Legislating ugly
Legislating ugly
SINGKIT - Doreen G. Yu (The Philippine Star) - March 17, 2013 - 12:00am

A rather peculiar item came out in the papers the other day. In the cacophony of campaign sound and fury, one candidate said that, if elected, he would push for equal opportunity legislation in getting a job. He said applicants must not be turned away because of age or looks.

He rued that the prevailing employment landscape favors people below 30 years of age. “When you are already old, aged 30 years old and above, do you get the chance of getting hired? No, because you are overage,” he was quoted as saying. He pointed out that people over 30 who lose their jobs have a hard, if not impossible, time finding other jobs, because they are deemed too old.

Further, he rages against employers who discriminate against those who are not pretty or guapo, or who do not have a pleasing personality. “If you will show your picture toothless, ugly, are they going to hire you? The poor cannot get jobs,” he also reportedly said, adding, to show that he means business, “I will manhandle those who will treat you that way. That is why I will file a law for equal opportunity and we will bombard those who will not hire any person because of his age and unpleasant looks with charges.”

The guy, I guess, is well-meaning and his intentions noble. But this could be something like the proposed law to ban typhoons. While age can be quantified, how will ugly be measured? Does being toothless mean you’re ugly? (The statement “The poor cannot get jobs” following the toothless comment is, in itself, problematic.)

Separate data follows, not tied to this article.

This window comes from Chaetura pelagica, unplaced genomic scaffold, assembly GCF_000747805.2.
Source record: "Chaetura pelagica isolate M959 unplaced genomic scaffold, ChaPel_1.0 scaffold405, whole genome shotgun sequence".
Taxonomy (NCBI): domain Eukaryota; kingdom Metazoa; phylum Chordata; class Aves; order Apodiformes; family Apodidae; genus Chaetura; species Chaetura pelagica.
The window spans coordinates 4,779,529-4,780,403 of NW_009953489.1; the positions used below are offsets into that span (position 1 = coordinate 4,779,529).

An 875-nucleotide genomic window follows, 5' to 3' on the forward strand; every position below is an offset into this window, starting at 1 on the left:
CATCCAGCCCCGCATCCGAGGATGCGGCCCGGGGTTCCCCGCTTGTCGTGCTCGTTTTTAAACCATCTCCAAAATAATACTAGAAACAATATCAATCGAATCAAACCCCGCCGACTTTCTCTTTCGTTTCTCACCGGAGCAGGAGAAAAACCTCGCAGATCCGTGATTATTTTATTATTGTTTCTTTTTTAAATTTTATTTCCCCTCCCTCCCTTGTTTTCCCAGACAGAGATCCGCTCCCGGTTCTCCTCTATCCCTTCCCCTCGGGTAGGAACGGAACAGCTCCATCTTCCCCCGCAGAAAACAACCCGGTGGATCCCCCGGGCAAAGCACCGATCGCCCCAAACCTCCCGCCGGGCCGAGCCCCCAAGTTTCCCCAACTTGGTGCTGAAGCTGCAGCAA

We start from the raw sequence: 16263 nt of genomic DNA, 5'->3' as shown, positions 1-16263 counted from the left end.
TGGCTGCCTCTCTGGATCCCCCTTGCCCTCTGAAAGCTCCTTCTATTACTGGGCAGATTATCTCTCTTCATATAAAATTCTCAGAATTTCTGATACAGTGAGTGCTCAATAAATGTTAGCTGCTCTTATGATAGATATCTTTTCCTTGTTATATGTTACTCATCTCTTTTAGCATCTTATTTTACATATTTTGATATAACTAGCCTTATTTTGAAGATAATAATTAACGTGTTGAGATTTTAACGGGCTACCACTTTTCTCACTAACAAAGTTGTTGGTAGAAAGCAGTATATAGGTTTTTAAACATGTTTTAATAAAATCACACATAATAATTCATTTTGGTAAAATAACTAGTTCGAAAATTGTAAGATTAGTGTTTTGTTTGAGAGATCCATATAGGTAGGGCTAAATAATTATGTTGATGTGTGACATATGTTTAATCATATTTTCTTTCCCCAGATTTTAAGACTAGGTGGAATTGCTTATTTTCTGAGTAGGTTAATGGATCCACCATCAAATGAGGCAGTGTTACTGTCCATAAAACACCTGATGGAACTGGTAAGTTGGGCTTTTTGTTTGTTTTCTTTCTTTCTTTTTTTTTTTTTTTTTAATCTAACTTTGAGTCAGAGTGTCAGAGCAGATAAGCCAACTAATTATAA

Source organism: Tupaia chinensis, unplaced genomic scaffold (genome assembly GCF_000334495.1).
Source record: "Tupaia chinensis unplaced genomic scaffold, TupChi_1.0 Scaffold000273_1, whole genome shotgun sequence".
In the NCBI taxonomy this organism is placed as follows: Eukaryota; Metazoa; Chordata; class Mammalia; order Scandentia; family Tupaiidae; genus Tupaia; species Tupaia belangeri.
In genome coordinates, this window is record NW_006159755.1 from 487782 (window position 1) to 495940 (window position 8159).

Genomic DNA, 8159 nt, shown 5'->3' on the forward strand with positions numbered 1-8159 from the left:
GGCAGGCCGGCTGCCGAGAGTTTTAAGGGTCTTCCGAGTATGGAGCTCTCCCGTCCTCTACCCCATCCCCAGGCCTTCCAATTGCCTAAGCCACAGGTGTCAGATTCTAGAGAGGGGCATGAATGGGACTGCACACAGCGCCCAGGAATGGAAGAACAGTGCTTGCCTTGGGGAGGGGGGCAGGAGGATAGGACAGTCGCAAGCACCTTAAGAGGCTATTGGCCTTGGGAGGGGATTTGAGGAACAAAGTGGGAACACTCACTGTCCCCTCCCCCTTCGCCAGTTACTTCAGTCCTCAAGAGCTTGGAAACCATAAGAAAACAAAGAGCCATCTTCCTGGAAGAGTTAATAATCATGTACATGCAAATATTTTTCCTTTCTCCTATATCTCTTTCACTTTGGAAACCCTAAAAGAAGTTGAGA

While it is right that employers should hire applicants based on ability and not on “ugliness or beauty and age,” can you really fault an employer for imposing certain standards of physical appearance for some jobs, such as frontline service or sales positions, which will affect the employee’s effectivity in carrying out his/her duties? Culture and society have set standards of beauty; these standards are, admittedly, skewed, but to legislate good looks or the lack of it is unrealistic.

And if charges are indeed filed against an employer for not hiring an applicant because he/she is pangit, he/she is going to have to prove that in court. How do you do that? Does the applicant stand up in court as exhibit A and there prove his/her pangit-ness as the basis for his/her non-employment? With what evidence, I wonder.

In the same vein, how do you define “pleasing personality?” While I wholeheartedly agree that not having a pleasing personality should not keep one from getting hired (I have often said that the reason I worked very hard to become an editor is so that I can be as grouchy as I want and still be within the purview of my position, since editors are expected to be mean and ornery), I must admit I probably would not buy a pair of shoes or a chair from somebody as grouchy as me. 

At that time the disciples came to Jesus and asked, “Who is the greatest in the kingdom of heaven?” He called a little child and had him stand among them. And he said: “I tell you the truth, unless you change and become like little children, you will never enter the kingdom of heaven. Therefore, whoever humbles himself like this child is the greatest in the kingdom of heaven. And whoever welcomes a little child like this in my name welcomes me.” Matthew 18:1-5

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